Players out of their league
As the great Oliver Hardy would say, this NBA lockout is “a fine kettle of fish.’’
Or was it Laurel? Anyway, I was trying to find a way to get into this without resorting to the more natural expedient of calling the principals nasty names with naughty-word prefaces.
Not so very long ago, I adopted a public wake-me-when-it’s-over posture, but what should have been Opening Day came and went without a game, and I shouldn’t be surprised that I spent Tuesday feeling sorry for myself. That’s what happens when you have a 42-year professional and emotional investment in a sport that always seems to be fighting for full respectability.
It is very annoying for those of us who still love the sport of professional basketball to see what its custodians are currently doing to harm it. I wish it were as easy to decipher as the NFL madness. It was pretty easy to outfit the combatants in that one.
White Hats: Players
Black Hats: Owners
The NFL lockout was about very rich guys, all making a profit from their teams, wanting more. The players asked for nothing. Status quo was fine with them. There was a $9 billion pie, and there was ample opportunity for everyone to get a nice slice.
The NBA pie is worth “only’’ approximately $4 billion, and, unlike the NFL, not everyone makes a profit. That is clear. But just who is losing what remains unclear, because history teaches us that in these matters, professional sports teams make statements concerning their finances that, while perhaps not outright lies, are, shall we say, substantial stretches of the truth. Make that enormous, stupendous, astonishing stretches of the truth.
In general terms, I have always believed that you can trust most owners only as far as you can throw the building.
For whatever reason, when the two sides forged the last collective bargaining agreement, the owners were in a generous mood. They allotted the players 57 percent of what is known as BRI, or “Basketball-Related Income.’’
Now the owners are saying that hasn’t worked out so well, and they want a far larger share. They want many other things, too, and it all comes under the heading of “New Economic Model,’’ one that is substantially less favorable to the players.
Blah, blah, blah. That’s the way you feel, and that’s the way I feel. There is plenty of money to go around. Just get it done. It’s time to play ball.
But it is all a proper mess now. We have known all along the owners were far from united, with the bosses in outposts such as Los Angeles (Lakers, not Clippers), Chicago, New York, and Miami, among others, eager to make a deal and resume play, while bosses in so-called “small markets’’ (e.g. Portland, Milwaukee, Toronto) were quite willing to shut down the league for a year to get the deal they want, the premise being they will lose less money not playing at all than they would opening the doors under the current financial structure.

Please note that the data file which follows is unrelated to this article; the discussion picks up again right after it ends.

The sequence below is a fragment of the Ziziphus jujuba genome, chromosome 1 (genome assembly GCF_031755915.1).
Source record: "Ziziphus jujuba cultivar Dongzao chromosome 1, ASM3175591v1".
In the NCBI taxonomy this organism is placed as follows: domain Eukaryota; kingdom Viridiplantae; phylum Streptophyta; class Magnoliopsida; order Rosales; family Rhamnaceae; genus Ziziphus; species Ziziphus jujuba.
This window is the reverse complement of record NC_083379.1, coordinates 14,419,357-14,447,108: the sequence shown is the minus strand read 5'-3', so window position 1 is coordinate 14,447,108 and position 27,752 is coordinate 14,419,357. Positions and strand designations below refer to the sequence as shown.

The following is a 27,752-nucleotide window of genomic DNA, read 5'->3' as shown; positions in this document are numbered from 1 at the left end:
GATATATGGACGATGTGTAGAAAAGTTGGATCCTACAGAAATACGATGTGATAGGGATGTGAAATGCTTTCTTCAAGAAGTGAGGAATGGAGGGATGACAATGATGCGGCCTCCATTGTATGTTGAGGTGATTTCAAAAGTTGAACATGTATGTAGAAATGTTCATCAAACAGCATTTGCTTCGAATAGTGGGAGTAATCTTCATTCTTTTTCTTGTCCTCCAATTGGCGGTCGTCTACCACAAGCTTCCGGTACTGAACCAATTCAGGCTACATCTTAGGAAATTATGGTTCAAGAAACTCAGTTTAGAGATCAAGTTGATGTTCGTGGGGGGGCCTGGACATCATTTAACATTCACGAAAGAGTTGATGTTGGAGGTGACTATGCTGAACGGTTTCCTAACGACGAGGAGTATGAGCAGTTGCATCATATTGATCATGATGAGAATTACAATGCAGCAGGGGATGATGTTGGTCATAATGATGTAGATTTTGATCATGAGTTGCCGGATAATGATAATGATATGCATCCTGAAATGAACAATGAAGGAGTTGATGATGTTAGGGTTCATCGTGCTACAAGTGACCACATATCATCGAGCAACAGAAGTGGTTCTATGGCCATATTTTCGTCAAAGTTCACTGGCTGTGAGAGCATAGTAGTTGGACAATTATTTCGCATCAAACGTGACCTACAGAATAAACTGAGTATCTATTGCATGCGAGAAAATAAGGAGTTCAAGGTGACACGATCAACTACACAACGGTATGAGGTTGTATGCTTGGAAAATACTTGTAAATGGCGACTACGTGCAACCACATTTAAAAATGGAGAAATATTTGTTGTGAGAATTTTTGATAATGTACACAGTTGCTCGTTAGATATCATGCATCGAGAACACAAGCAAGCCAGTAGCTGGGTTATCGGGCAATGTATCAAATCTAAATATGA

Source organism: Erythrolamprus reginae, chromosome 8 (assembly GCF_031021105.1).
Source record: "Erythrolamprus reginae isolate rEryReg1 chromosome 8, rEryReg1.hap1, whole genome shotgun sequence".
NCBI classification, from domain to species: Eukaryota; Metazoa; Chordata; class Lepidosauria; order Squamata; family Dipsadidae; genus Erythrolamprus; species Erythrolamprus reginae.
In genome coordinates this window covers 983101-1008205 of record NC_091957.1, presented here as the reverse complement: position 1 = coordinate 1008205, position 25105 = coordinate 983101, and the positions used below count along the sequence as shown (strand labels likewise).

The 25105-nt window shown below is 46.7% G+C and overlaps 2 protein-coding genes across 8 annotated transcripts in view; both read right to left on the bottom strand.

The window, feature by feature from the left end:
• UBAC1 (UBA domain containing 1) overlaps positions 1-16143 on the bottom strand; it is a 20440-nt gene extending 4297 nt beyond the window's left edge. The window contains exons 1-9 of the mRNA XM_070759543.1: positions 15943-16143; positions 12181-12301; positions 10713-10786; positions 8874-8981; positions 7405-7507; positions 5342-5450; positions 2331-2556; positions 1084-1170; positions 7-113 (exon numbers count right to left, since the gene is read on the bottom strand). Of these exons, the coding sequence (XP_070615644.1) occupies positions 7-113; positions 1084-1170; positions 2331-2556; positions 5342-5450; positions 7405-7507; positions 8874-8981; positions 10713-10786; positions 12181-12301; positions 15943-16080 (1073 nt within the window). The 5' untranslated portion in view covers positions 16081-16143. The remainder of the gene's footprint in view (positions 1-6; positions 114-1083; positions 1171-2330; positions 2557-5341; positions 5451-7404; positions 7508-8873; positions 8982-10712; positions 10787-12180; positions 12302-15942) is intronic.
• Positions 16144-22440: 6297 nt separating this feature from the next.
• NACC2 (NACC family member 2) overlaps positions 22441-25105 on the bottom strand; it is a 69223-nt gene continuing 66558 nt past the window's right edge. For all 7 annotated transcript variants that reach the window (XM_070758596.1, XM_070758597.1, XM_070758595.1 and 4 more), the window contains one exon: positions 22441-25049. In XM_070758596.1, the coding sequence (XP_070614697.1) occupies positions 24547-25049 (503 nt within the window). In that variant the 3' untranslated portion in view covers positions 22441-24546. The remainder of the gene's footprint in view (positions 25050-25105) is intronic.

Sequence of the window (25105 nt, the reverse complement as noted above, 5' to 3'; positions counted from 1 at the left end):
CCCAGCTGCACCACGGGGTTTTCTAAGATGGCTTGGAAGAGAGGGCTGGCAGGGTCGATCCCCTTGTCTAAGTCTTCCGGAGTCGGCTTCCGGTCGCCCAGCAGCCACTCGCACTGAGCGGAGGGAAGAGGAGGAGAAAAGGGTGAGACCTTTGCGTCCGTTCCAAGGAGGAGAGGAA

Maybe so. But I’m sure Players Association executive director Billy Hunter has pointed out to his constituency that even as these negotiations have been in progress, and with so many owners crying poverty, the 76ers, who are said not to have made a profit since 2001-02 and who have not won a playoff game since 2003, have been sold within the last two weeks to a group headed by leverage buyout mogul Joshua Harris for just under $300 million.
And if owning a team in a smaller market is so financially ruinous, why did a group led by Joe Lacob and Peter Guber pay an eye-popping $450 million for the Golden State Warriors - playoff participants once in the last 16 seasons - only last season?
These are not financially reckless people. They must know something.
On the players’ side, the new charge is that there is a rift between Mr. Hunter and Derek Fisher, president of the Players Association. Hunter is said to be under pressure from a cabal of prominent agents to hold the BRI line at 52 percent players, 48 percent owners. Fisher is said to be under pressure from various members of the rank and file to get real and get a deal done so everyone can get back to work. Both men have been forced to make public pledges of fidelity to The Cause.
It is still difficult for me to believe there will not be a rump season, a la 1998-99 - 40 games, 50 games, who knows? But there will be something.
Then, at least, we can get back to matters of actual competition. The NBA had accumulated a great deal of capital at the conclusion of the 2011 playoffs. We had a likable new champion in the Dallas Mavericks, a team of selfless St. Georges who had slain the mighty Miami dragon. We all wanted to see how Miami would react. (How about Dwyane Wade telling Coach K in a radio interview that his team had lost because they “played off hatred’’?)
We had fresh new story lines in Oklahoma City and Memphis. We wanted to see if the Bulls could find the additional piece to complete their puzzle. We wanted to see what the Knicks could accomplish, to see if the Spurs and Celtics had one more title run left, and to see whether a spirited team such as Denver could take that proverbial next step.
We wanted to see Blake Griffin.
There are two things we know about every sports labor/management squabble. The first is that the owners are never going to tell the whole truth about their finances. The second is that the players are never going to be satisfied.
Oh, yes, there’s another thing we know. We know that countless people on the periphery are hurt, losing money they will never get back, and all for really stupid reasons.
May we establish one thing? The players have already lost. So let’s get on with it.